Deafening whispers loud and clear. The sound of nothing meets my ears. I get the message - I know the drill. This is the day the world stood still."
A little hush, please, as BIG DAY OUT 2007 welcomes a true poet laureate, The Bard of Salford, JOHN COOPER CLARKE. Inspired by Kerouac and Ginsberg, peer to punk's originators, a forebear of Billy Bragg and Mike Skinner.
A poet he may be, but JOHN COOPER CLARKE speaks with the wildfire rhythms of rock'n'roll, fuelled by something stronger than the joy of wordplay. His performances are confrontational, but funny and playful as all get out.
"Your dirty name gets passed about when something goes amiss. Your attitudes are platitudes, just make me wanna piss. What kind of creature bore you? Was it some kind of bat? They can't find a good word for you, but I can... TWAT." (Twat, John Cooper Clarke, 1979)
JOHN COOPER CLARKE - he of the wild hair, ever-present shades and drainpipe trousers - began his career as a teenager in the clubs of Manchester. It wasn't long before stand up comedy was ram-raided by punk rock, and he was suddenly performing with musicians, releasing records, earning the name "The Punk Poet", even enjoying a brush with the UK Top 40.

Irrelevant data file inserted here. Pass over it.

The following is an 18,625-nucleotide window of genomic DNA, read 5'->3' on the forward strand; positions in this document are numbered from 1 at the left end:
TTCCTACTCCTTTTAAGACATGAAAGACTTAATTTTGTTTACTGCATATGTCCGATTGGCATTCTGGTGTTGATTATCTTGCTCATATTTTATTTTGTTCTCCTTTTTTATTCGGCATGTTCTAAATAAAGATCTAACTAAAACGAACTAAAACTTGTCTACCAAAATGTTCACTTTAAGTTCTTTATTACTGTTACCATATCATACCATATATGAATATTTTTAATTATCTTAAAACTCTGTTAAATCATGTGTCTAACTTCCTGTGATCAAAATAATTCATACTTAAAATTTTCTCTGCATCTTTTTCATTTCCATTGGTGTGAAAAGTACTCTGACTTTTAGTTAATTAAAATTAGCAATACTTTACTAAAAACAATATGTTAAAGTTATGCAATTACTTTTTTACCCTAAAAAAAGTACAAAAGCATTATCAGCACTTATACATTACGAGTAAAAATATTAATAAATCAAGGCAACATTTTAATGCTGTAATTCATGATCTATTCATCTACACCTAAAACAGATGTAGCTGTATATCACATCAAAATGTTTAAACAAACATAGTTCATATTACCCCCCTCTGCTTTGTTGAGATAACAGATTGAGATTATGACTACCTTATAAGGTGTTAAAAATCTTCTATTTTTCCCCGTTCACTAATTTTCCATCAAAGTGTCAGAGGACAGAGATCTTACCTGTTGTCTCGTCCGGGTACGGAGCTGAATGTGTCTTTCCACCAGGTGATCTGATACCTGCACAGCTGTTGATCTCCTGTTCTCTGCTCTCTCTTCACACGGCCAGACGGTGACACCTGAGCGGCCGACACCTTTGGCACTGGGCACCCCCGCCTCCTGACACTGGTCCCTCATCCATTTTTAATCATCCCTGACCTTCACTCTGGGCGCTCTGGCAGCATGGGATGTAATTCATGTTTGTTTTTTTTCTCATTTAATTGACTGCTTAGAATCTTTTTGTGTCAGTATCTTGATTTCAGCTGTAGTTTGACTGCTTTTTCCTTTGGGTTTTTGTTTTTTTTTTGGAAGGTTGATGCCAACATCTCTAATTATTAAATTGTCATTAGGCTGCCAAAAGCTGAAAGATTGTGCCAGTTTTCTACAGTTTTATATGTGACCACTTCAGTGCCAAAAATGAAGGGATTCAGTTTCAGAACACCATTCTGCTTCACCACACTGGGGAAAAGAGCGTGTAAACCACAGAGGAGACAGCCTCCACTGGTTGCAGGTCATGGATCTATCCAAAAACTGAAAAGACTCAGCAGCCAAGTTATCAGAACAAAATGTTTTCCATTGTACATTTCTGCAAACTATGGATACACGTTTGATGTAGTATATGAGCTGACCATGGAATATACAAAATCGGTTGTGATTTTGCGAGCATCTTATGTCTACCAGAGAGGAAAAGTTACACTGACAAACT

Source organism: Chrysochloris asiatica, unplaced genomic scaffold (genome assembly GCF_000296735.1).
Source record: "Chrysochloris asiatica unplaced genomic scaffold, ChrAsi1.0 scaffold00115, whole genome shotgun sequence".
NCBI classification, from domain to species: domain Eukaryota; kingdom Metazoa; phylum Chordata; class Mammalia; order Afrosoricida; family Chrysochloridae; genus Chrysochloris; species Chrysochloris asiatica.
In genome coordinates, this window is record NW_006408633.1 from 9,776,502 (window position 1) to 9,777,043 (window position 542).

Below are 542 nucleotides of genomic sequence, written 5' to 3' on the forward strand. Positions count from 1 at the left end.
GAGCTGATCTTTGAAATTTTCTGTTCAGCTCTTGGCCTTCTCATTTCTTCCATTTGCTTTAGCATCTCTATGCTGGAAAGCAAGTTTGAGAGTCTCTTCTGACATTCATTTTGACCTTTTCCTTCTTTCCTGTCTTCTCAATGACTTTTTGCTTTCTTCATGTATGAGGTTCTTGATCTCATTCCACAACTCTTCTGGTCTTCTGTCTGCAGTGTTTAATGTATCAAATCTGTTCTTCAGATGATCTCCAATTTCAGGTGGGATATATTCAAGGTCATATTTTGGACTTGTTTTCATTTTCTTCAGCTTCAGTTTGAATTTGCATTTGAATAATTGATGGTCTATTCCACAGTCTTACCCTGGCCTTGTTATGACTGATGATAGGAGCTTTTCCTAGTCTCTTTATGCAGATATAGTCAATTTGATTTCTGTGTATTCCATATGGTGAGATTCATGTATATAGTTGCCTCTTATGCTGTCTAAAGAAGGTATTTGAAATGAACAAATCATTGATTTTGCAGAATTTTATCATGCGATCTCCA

He supported The Buzzcocks, The Sex Pistols, Elvis Costello and The Fall - the latter a partnership that continues to this day.
"The man with ï¿½that certain nothing', the only poet you can dance to, JOHN COOPER CLARKE. From Gaberdeen Angus and the wittily polemical You Never See a Nipple in the Daily Express to the ever popular Psycle Sluts and Kung Fu, this man is magic. I could quote until the cows come home but it's far better that you get it from the horse's mouth." (NME, September 1978)
Twenty-five years after the release of his last official album, Zip Style Method, JOHN COOPER CLARKE remains an enigmatic, influential force, still in demand on the UK circuit, armed with his poems and a lifetime of true stories that raise eyebrows and cause jaws to hang slack. A social realist with a far out style.
"We walked out - tentacle in hand, you could sense that the earthlings would not understand. They'd goï¿½ nudge nudge ï¿½when we got off the bus, saying It's extra-terrestrial - not like us. And it's bad enough with another race, but fuck meï¿½ a monster ï¿½from outer space." ([I Married a] Monster from Outer Space, John Cooper Clarke, 1978)
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